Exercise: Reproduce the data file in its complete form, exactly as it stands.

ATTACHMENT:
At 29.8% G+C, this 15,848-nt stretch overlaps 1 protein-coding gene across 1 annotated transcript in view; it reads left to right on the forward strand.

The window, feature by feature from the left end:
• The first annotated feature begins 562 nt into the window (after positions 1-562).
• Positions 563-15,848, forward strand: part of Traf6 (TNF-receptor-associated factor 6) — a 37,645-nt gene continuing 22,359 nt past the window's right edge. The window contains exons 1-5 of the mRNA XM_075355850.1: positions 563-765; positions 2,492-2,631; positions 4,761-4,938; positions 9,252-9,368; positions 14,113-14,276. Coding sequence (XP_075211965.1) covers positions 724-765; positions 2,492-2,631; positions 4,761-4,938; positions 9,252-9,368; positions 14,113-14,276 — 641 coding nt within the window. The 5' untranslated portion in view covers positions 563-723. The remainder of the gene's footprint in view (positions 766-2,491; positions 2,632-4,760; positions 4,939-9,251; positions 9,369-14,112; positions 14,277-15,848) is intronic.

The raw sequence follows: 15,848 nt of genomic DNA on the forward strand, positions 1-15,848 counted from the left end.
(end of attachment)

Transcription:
At 29.8% G+C, this 15,848-nt stretch overlaps 1 protein-coding gene across 1 annotated transcript in view; it reads left to right on the forward strand.

The window, feature by feature from the left end:
• The first annotated feature begins 562 nt into the window (after positions 1-562).
• Positions 563-15,848, forward strand: part of Traf6 (TNF-receptor-associated factor 6) — a 37,645-nt gene continuing 22,359 nt past the window's right edge. The window contains exons 1-5 of the mRNA XM_075355850.1: positions 563-765; positions 2,492-2,631; positions 4,761-4,938; positions 9,252-9,368; positions 14,113-14,276. Coding sequence (XP_075211965.1) covers positions 724-765; positions 2,492-2,631; positions 4,761-4,938; positions 9,252-9,368; positions 14,113-14,276 — 641 coding nt within the window. The 5' untranslated portion in view covers positions 563-723. The remainder of the gene's footprint in view (positions 766-2,491; positions 2,632-4,760; positions 4,939-9,251; positions 9,369-14,112; positions 14,277-15,848) is intronic.

The raw sequence follows: 15,848 nt of genomic DNA on the forward strand, positions 1-15,848 counted from the left end.